ncc74656m t1_jddhb6x wrote

Fusion is probably a (very) long term solution, and tbh, unless we're also prepared to supply that to the rest of the world, it's not really a fix. Much of places like India, China, Africa, and South America require socioeconomic change too, but the catch is, most of those problems are either enabled or straight up caused by Western capitalism, and capitalism is quite happy with those results thank you much.

So, really, the best we can do is minimize what we're creating, keep planting trees as you say, and try to capture what remains.


ncc74656m t1_jddfchl wrote

TBH we probably already need the sulfur dioxide. But also, if we're giving away free solar, we should probably work on finishing ours here, too. But of course, we'll never do that either if our pols are still monetarily beholden to the fossil industry.

Don't get me wrong, I'm not saying this is the solution, or even a good final one. Just that it's something we probably need, and on the heavy assumption that it is being done properly and with enough efficiency, it's a step in the right direction. And of course, seeing that this is in AZ, it's quite reasonable to say it should be solar powered to boot.


ncc74656m t1_jdcxa5p wrote

The one thing I can say though is that if they are doing it to sequester carbon from their processes, it might actually be more beneficial than simply planting trees and hoping for the best, especially when the plant in question is located in desert areas.

It depends on how efficient the process is though, because if it's only partial capture, or the concrete suffers in some manner requiring more replacement, etc, then it might not be. But really, we are pretty well way beyond the point of being able to tree our way out of this. We need active sequestration methods and potential active decarbonization of the atmosphere now, and likely still then some weather modification like solar screening via reflective gases or particulate in the atmosphere.


ncc74656m t1_jchgud4 wrote

The trouble here is that one year's heavy precipitation does not a drought end make. You need consistent rain that doesn't overwhelm the dams or cause regular releases which largely go to waste (at least for most human use), and deep, consistent snowpack, which is built up over many years, not a single event.

If it returned to drought this year, that water would still run out very quickly.

People need to not go back to their wasteful habits, we need to get farms out of the arid climate, let aquifers refill, and kill off the golf courses and wasteful lawns.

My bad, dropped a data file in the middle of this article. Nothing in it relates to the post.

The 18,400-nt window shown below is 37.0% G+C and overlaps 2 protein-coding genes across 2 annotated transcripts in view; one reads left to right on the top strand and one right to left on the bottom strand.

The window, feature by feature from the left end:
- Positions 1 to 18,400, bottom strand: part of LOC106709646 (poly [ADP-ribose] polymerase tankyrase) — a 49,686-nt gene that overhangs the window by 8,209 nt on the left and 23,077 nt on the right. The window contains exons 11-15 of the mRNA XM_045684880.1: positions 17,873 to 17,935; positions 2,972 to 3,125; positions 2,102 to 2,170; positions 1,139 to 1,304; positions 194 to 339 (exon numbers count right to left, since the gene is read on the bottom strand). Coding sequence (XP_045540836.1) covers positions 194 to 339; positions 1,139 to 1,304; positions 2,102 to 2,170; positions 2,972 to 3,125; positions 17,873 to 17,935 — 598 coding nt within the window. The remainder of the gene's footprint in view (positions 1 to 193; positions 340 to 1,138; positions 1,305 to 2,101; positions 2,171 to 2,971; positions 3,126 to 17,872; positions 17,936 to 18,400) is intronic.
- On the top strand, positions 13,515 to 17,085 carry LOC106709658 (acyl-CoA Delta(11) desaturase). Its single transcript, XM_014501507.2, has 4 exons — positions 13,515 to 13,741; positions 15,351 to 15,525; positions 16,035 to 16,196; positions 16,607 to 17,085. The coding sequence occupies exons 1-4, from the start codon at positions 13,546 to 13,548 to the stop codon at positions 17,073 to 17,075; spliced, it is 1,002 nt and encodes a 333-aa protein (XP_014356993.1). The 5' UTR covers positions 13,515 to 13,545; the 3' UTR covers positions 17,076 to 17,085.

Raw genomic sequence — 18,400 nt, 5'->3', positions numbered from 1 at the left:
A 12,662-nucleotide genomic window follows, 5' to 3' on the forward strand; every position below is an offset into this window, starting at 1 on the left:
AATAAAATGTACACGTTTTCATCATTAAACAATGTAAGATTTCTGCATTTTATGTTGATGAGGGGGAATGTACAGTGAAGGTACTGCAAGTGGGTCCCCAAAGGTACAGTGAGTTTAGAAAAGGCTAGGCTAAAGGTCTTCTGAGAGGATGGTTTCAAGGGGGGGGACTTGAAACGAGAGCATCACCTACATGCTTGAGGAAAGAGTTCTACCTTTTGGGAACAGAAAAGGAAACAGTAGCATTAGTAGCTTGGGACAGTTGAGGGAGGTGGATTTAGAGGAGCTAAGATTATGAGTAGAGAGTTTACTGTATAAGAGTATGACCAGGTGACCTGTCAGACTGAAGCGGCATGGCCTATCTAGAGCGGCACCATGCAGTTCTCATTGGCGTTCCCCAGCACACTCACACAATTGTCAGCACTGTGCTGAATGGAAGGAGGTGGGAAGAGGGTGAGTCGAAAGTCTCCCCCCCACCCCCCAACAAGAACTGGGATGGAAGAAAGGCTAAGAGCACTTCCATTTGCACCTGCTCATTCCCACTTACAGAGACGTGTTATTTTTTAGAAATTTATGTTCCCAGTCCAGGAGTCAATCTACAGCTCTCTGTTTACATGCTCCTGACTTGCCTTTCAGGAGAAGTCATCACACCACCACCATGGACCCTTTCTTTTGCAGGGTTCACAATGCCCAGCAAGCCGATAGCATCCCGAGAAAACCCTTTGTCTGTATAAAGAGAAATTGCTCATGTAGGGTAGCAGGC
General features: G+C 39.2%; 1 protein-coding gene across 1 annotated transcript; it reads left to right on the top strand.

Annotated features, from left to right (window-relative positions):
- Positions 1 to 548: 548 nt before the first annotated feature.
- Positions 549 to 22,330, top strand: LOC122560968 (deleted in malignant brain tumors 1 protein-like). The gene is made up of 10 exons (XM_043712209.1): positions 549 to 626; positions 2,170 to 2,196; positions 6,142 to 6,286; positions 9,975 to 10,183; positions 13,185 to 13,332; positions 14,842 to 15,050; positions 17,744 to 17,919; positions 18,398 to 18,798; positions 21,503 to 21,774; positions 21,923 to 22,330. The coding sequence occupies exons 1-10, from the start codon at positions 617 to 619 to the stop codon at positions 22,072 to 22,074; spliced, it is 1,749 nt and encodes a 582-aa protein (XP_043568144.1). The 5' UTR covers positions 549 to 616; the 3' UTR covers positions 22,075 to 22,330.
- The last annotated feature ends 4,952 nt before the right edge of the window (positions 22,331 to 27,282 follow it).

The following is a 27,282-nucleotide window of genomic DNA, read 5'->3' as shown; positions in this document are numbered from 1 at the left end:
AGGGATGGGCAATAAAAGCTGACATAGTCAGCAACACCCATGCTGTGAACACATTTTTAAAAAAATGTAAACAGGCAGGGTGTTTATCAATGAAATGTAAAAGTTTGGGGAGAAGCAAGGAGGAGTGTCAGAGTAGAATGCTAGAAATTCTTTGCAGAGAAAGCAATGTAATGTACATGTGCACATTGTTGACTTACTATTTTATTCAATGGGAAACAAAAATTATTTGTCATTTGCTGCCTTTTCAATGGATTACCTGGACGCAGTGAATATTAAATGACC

ncc74656m t1_j5z05qw wrote

Not likely. Right now finance is spending all its waking time and resources on scooping up real estate hoping to make it a permanent source of income for itself. It'll take decades for that to be undone if it happens at all, which isn't likely.

We have this fantasy that Boomers kicking off will free up tons of real estate and drive down prices and it seems very unlikely. In most cases that will simply be passed on to other family members, and while many will be sold on, many more will hold onto it if only for a better price, whether it comes or not.

I think the reality is that a lot of the current generation that can't afford a home will be stuck with that going into the future. Millennials and Gen Z to be sure, but many from Gen X are in that boat as well. And even then, banks won't sell off homes on the cheap because they aren't profitable anymore. They'll try to sell off the land to developers, anything to pull one last profit from it.


ncc74656m t1_j5ru2fd wrote

Not a voicemail, but other memories come up in the same light for me.

I had a woman who was my best friend, a big sister to me, and sadly she died, over 10 years ago now. I miss her every day, and even though she could be a little direct and sometimes unemotional, one of the last messages I ever got from her was possibly the most incredible and supportive messages I could've ever asked for.

She passed away suddenly, and I treasured that text - for about a month or three. I had a T-Mobile Sidekick at the time, and those phones didn't locally cache anything beyond reboots. When the T-Mobile Sidekick servers went down when Microsoft bought Danger, they advised I try restarting knowing what was going on, and what effects it could have.

I lost that message, and all of our communications forever.

Do your best to make sure your data is securely backed up, and don't pass up opportunities to make more good memories with your people.


ncc74656m t1_j4vr27b wrote

I've signed up following my uncle's need for one. Turned out I was a.match but an older woman was also a match, and it seemed they wanted to go in that direction since I was younger. Not sure if there was an assumption that she would be less likely to have issues in life requiring their own transplant.

Don't forget there are other good options for donation too, I have been on the bone marrow registry since I was like 25 because my boss's son got leukemia (sadly he didn't survive, but left an amazing legacy).